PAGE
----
Universiteit Leiden

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Research project

The Jewish cemetery of Turnov

Turnov, a town in Northern Bohemia, counting almost 15.000 inhabitants, is situated about 90 kilometers North-East of Prague, in the Semily district. It is the capital of the Bohemian Paradise.

Duration
1991
Contact
Hannah Neudecker

The Jewish cemetery in Turnov is the only well-preserved cemetery of this kind in the Semily district. The Jewish settlement in Turnov started before 1526. The oldest preserved tombstones date back from the 17th. century, the youngest ones from the time shortly after World War II. 
The cemetery house was built in 1800. The sandstone tombstones form regular rows, with the inscriptions turned to the south. The inscriptions are an important historical source and they often excel in their poetic qualities. While the texts of the older tombstones are purely in Hebrew, from the 19th century onwards texts in German and Czech also started to appear. The memorial of the World War II victims which was probably destroyed during the construction of the highway has been renewed and placed into the reconstructed cemetery house recently.

 

The first aim of this project was to uncover the history of the cemetery, and to list and translate the 568 tombstones of the Jewish cemetery in Turnov. More recently, a second aim presented itself: a collection of the biographical data of the people buried or remembered (638 in total) in the cemetery.   

By now, the texts have all been photographed and noted down, and the historical and biographical data have been entered into a database. These data are available to the wider public, on the personal page of  dr. H. Neudecker (see under: Research / Research Database). The photographs of all the tombstones will follow shortly.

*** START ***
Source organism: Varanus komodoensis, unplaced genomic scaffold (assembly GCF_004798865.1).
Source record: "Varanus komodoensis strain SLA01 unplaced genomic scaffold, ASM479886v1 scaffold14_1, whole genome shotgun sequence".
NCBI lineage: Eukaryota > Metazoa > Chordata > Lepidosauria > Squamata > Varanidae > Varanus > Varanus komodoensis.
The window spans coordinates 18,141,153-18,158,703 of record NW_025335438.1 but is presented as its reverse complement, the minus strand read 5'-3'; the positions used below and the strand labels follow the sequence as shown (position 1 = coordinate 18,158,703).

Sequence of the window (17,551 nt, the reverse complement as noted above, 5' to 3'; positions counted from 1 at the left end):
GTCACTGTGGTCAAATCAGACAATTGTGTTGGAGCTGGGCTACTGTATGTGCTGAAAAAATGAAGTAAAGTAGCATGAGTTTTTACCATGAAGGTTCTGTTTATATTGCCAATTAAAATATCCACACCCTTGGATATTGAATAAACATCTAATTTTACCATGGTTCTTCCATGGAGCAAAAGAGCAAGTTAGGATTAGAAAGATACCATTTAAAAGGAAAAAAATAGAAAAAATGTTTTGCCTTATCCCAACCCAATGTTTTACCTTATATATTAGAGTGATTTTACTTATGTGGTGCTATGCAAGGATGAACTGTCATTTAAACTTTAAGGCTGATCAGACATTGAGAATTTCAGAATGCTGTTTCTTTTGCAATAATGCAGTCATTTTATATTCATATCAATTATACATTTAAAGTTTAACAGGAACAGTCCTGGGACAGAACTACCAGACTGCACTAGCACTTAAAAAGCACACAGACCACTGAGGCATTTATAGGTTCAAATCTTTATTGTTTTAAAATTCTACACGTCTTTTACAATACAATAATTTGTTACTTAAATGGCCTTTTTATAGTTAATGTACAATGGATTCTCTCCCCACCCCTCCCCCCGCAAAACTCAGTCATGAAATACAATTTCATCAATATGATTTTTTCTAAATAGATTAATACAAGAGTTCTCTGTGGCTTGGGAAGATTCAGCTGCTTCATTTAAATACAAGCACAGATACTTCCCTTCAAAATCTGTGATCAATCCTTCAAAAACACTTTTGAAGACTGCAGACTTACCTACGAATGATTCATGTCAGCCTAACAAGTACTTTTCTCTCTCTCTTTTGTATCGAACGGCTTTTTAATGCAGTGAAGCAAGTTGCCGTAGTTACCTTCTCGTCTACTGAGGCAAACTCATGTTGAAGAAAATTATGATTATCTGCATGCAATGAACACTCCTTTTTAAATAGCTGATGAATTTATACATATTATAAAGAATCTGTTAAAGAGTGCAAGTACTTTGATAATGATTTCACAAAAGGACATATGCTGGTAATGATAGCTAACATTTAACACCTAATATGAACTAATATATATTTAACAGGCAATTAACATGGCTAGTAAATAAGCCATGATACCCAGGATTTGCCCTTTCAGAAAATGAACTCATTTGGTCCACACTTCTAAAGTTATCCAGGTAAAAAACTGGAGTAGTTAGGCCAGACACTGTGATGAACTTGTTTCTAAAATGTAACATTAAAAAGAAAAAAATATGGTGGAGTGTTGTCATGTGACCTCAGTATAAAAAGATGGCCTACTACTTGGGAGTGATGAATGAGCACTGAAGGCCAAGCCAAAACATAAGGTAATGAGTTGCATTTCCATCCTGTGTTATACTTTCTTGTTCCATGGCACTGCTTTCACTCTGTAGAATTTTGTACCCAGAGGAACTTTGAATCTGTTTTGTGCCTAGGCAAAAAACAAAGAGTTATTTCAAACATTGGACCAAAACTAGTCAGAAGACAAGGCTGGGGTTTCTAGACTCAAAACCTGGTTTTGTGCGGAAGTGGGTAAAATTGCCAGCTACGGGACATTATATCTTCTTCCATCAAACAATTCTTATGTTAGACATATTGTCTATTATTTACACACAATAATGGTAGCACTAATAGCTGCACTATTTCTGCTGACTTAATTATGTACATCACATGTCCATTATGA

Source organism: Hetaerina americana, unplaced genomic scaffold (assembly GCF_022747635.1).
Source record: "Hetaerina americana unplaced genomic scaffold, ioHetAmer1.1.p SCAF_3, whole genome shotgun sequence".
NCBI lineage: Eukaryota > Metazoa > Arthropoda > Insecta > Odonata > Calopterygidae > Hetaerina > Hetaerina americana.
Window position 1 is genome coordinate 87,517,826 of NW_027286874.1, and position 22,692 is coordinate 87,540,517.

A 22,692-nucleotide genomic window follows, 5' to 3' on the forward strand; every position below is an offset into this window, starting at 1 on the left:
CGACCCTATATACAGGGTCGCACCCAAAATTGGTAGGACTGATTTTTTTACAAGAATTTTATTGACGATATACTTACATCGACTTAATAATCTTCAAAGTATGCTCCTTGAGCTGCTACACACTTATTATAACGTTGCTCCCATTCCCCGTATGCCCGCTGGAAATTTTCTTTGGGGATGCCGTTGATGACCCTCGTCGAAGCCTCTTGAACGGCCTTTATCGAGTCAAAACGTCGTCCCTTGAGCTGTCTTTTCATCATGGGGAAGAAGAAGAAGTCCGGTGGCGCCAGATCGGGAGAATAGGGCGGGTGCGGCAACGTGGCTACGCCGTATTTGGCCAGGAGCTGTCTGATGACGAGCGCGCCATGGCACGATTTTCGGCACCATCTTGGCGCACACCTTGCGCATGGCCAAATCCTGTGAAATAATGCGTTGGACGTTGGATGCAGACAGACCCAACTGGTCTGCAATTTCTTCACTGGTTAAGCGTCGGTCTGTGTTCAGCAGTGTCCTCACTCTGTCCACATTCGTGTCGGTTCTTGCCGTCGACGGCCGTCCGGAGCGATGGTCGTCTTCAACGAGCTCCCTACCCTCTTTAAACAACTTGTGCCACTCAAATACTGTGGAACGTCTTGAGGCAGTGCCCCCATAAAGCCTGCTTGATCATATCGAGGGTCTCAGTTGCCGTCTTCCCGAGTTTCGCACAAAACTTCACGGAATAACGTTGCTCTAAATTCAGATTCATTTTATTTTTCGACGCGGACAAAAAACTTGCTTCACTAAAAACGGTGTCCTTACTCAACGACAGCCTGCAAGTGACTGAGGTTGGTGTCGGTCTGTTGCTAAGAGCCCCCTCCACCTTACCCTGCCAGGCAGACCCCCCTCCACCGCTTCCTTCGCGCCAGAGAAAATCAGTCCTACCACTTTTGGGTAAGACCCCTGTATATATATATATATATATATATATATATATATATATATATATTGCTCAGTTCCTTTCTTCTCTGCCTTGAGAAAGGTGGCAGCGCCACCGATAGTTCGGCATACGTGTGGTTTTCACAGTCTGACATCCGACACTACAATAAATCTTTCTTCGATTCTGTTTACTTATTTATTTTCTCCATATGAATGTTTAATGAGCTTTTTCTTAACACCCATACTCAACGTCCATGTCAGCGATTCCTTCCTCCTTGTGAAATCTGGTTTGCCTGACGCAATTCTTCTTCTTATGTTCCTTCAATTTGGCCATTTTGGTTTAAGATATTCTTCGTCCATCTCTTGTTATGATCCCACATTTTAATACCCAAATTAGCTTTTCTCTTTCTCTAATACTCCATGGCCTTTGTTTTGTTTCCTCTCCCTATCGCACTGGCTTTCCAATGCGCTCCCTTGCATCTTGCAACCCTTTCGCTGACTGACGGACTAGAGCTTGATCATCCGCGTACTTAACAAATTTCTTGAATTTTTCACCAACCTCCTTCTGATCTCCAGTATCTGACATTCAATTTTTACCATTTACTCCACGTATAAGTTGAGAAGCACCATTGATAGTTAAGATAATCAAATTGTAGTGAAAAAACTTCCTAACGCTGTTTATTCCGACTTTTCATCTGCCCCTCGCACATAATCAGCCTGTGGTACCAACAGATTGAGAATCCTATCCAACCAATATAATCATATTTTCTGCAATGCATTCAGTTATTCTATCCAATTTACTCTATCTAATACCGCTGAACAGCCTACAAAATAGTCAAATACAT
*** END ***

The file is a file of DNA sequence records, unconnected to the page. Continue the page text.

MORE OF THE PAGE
This project was originally started in the year 1991, and from that time onwards several different people have worked on it in different periods. In the early years Dr. Karel Jongeling and Drs. Geesje Vos (of the Reeuwijk (NL)-Turnov Jumelage Foundation) have dedicated their time and efforts to photograph and translate part of the tombstones and texts. They also published an edition and translation of a sample of the texts, as well as a historical introduction (K. Jongeling, G.J. Jongeling-Vos & H. Neudecker,  Wat is dat voor een grafsteen? De Joodse begraafplaats van Turnov (Reeuwijk, 2000). Apart from this Dutch version of the booklet, there is also a Czech version,  Co je to za náhrobní kámen­?O židovském hřbitově v Turnově (same authors, place and year)). Photographic work was also carried out by Jan and Baukje Boonstra of Reeuwijk, The Netherlands. It was also Jan Boonstra who translated many texts written in Czech.

From the beginning this work was carried out in close cooperation with the Municipal Office and the Museum in Turnov. Mgr. Pavel Jakubec, of the State District Archives in Semily offered valuable advice considering place names. He was able to identify many  names used in Hebrew texts. 

With this work we hope to encourage further historical research, but also to preserve the memories of the members of the Turnov Jewish community that was and no longer is.

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